Module 1: What is the Anthropocene?

Summary of Module

The challenge in defining the Anthropocene is as complex as humans themselves. As more fields embrace the use of the word, it has become a real challenge to use it in any meaningful way. This module introduces readers to the history of the term and shows the ways in which it is commonly used both within the scientific community and beyond.


Anthropocene, Holocene, anthropogenic, climate change, sustainability, global warming, resilience, hyperobject, process, framework, systems, ecology, theory, applied knowledge, climate indicators, sociocultural, biogeophysical, environmental baseline, pristine, geological epoch

Learning Outcomes (beginner, intermediate, advanced)

After completing this module, readers will be able

  • to summarize the various arguments about when the Anthropocene began
  • to identify the environmental indicators that scientists have associated with the Anthropocene
  • to outline the basic history of the Anthropocene as a scientific concept
  • to explain how the Anthropocene concept differs from other environmental concepts (e.g. climate change)
  • to contrast the ways in which different fields of expertise have come to understand and apply the Anthropocene concept
  • to categorize the key debates about dating the Anthropocene and summarize their relevance to multiple fields of expertise
  • to summarize the ways in which different human communities have contributed to anthropogenic environmental change and reflect upon the ways in which different individuals and groups could (or should) respond


Beginner Questions, Readings, and Activities
  • When did researchers start using the Anthropocene as a scientific concept and why?
  • What are the indicators of the Anthropocene at both global and local levels?
  • When did the Anthropocene begin? And why does it matter?
  • Steffen, Will, Jacques Grinevald, Paul Crutzen, and John McNeill. “The Anthropocene: Conceptual and Historical Perspectives.” Philosophical Transactions of the Royal Society A: Mathematical, Physical and Engineering Sciences 369, no. 1938 (2011): 842–867.
  • Rockström, Johan, Will Steffen, Kevin Noone, Åsa Persson, F. Stuart Chapin, Eric F. Lambin, Timothy M. Lenton, et al. “A Safe Operating Space for Humanity.” Nature 461, no. 7263 (2009): 472–75.

Create a timeline that illustrates the key moments when the Anthropocene has developed as a scientific concept.

Intermediate Questions, Readings, and Activities
  • In what ways does the Anthropocene concept differ from the other environmental concepts (e.g. climate change or extinction)?
  • What is the difference between anthropogenic environmental change more broadly, and the environmental changes associated with the Anthropocene more specifically?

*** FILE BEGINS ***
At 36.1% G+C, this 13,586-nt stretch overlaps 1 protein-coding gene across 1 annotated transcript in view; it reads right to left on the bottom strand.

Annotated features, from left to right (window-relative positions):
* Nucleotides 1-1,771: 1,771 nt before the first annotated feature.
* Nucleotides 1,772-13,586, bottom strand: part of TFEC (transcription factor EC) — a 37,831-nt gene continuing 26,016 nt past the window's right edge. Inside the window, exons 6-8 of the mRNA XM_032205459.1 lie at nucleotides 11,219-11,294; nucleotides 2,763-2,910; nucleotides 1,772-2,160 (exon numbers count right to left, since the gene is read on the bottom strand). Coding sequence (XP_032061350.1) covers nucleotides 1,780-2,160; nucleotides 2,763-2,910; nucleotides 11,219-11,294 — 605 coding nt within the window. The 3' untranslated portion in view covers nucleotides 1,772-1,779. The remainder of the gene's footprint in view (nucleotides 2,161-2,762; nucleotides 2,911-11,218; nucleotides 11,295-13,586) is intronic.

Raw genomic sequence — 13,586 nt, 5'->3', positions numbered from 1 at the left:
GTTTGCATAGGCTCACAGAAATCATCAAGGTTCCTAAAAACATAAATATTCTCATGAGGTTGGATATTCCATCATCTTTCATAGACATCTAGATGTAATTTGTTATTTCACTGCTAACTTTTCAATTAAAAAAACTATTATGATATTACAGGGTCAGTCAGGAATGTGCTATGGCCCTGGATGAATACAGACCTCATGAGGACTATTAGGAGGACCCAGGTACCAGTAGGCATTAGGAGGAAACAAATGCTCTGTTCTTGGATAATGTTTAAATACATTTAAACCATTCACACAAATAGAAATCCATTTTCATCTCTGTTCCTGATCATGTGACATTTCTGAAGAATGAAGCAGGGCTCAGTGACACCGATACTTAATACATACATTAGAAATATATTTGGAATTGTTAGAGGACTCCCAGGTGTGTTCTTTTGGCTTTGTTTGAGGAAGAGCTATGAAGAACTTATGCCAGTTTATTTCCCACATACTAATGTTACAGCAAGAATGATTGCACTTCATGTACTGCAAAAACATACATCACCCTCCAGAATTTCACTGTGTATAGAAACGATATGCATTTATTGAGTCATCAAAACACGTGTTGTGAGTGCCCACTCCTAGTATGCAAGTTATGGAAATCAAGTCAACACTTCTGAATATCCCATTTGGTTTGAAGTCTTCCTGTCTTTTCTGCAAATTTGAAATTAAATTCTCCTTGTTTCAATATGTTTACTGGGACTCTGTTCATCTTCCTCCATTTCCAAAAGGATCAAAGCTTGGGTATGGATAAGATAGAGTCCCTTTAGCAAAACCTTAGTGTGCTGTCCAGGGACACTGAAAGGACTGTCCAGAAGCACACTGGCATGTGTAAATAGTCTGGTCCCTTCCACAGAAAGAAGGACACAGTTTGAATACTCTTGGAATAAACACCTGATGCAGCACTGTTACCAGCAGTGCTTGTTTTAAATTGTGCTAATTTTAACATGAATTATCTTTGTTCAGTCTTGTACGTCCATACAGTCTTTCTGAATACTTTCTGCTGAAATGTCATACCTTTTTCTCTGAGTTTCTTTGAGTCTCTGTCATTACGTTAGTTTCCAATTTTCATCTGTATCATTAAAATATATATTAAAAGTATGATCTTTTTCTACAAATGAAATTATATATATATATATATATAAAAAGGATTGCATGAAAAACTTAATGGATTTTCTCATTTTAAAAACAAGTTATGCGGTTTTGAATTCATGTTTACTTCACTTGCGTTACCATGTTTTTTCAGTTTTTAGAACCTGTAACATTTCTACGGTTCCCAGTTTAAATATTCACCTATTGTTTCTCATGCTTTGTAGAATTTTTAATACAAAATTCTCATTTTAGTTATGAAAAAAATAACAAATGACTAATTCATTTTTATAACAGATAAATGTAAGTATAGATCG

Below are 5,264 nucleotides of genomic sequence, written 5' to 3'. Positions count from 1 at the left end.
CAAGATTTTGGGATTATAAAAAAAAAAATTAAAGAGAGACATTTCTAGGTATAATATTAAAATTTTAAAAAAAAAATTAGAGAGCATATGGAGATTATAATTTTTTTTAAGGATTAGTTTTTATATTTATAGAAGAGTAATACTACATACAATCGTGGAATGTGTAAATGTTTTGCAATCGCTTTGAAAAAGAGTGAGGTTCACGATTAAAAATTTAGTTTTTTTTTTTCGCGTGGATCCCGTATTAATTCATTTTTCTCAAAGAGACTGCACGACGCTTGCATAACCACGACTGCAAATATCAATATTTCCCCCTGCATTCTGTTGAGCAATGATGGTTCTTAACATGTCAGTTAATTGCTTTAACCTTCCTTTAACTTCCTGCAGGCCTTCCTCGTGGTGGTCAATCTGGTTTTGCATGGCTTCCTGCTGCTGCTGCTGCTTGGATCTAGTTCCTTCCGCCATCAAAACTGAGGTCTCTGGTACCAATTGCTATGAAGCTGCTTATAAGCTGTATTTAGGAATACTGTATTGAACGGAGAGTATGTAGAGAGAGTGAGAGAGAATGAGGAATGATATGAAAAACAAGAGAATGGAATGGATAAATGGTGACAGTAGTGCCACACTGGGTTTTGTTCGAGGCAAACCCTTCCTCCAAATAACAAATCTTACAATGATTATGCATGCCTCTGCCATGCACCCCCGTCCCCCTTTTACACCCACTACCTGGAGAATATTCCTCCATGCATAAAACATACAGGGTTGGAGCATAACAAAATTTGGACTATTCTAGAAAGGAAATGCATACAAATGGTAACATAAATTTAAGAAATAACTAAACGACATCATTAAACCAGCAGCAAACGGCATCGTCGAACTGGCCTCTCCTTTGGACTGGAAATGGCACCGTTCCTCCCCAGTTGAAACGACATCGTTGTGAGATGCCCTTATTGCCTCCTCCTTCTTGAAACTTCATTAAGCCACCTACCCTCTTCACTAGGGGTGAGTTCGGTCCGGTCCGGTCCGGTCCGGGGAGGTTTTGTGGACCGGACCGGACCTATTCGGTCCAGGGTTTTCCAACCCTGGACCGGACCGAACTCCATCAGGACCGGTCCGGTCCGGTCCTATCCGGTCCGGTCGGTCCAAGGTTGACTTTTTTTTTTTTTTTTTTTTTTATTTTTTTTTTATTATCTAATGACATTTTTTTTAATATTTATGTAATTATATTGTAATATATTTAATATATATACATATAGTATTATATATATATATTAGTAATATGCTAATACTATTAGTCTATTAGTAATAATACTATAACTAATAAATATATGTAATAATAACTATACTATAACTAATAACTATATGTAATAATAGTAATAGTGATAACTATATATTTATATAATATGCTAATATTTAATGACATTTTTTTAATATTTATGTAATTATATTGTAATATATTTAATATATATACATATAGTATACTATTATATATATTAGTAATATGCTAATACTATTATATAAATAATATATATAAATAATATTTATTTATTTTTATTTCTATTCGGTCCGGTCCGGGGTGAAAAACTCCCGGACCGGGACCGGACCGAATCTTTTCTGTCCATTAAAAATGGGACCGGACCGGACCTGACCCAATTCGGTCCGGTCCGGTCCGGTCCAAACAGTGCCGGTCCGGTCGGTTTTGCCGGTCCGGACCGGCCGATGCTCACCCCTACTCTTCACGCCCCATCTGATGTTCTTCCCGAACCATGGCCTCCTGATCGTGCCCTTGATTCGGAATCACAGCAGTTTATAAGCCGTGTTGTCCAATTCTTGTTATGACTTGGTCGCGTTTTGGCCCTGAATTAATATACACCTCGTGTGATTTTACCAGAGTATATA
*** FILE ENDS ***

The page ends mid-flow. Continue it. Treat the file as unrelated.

• How is the Anthropocene as a concept being applied in fields related to the sciences, humanities, arts, and social sciences?
  • Lewis, Simon L., and Mark A. Maslin. “Defining the Anthropocene.” Nature 519, no. 7542 (2015): 171–80.
  • Steffen, Will, Åsa Persson, Lisa Deutsch, Jan Zalasiewicz, Mark Williams, K. Richardson, C. Crumley, et al. “The Anthropocene: From Global Change to Planetary Stewardship.” AMBIO: A Journal of the Human Environment, 2011, 1–23.
  • Swanson, Heather Anne. “The Banality of the Anthropocene.” Dispatches, Cultural Anthropology website, February 22, 2017. 

The table below provides several potential periods for dating the beginning of Anthropocene. Fill in the table by noting the defining features of the period and the pros and cons for choosing the date


~50,000-10,000 yr BP      
~11,000-8,000 yr BP      
1760 to present      
1945 to present      
Advanced Questions, Readings, and Activities
  • How does the meaning of the Anthropocene change if we define it as either a: hyperobject, process, concept, framework, or something else entirely?
  • Given that human communities have historically contributed to anthropogenic environmental change at different rates, how can/should individuals and communities respond to the Anthropocene?
  • Boyer, Dominic. “Anthropology Electric.” Cultural Anthropology 30, no. 4 (2015): 531–39.
  • Brondizio, Eduardo. S. and James Syvitski. 2016. The Anthropocene. Special issue of Global Environmental Change: Human and Policy Dimensions
  • Gonzalez, Carmen G. “Global Justice in the Anthropocene.” Seattle, WA: Seattle University School of Law, March 7, 2017.
  • Boulton, Elizabeth. “Climate Change as a ‘Hyperobject’: A Critical Review of Timothy Morton’s Reframing Narrative.” Wiley Interdisciplinary Reviews: Climate Change 7, no. 5 (2016): 772–85.
  • Malm, Andreas and Alf Hornborg. “The Geology of Mankind? A Critique of the Anthropocene Narrative.” The Anthropocene Review 1, no. 1 (2014): 62-69.

Create a concept map that illustrates the multiple approaches to environmental justice that you have encountered in your readings. What concepts are missing and how would they alter the interpretation in the texts that you have read?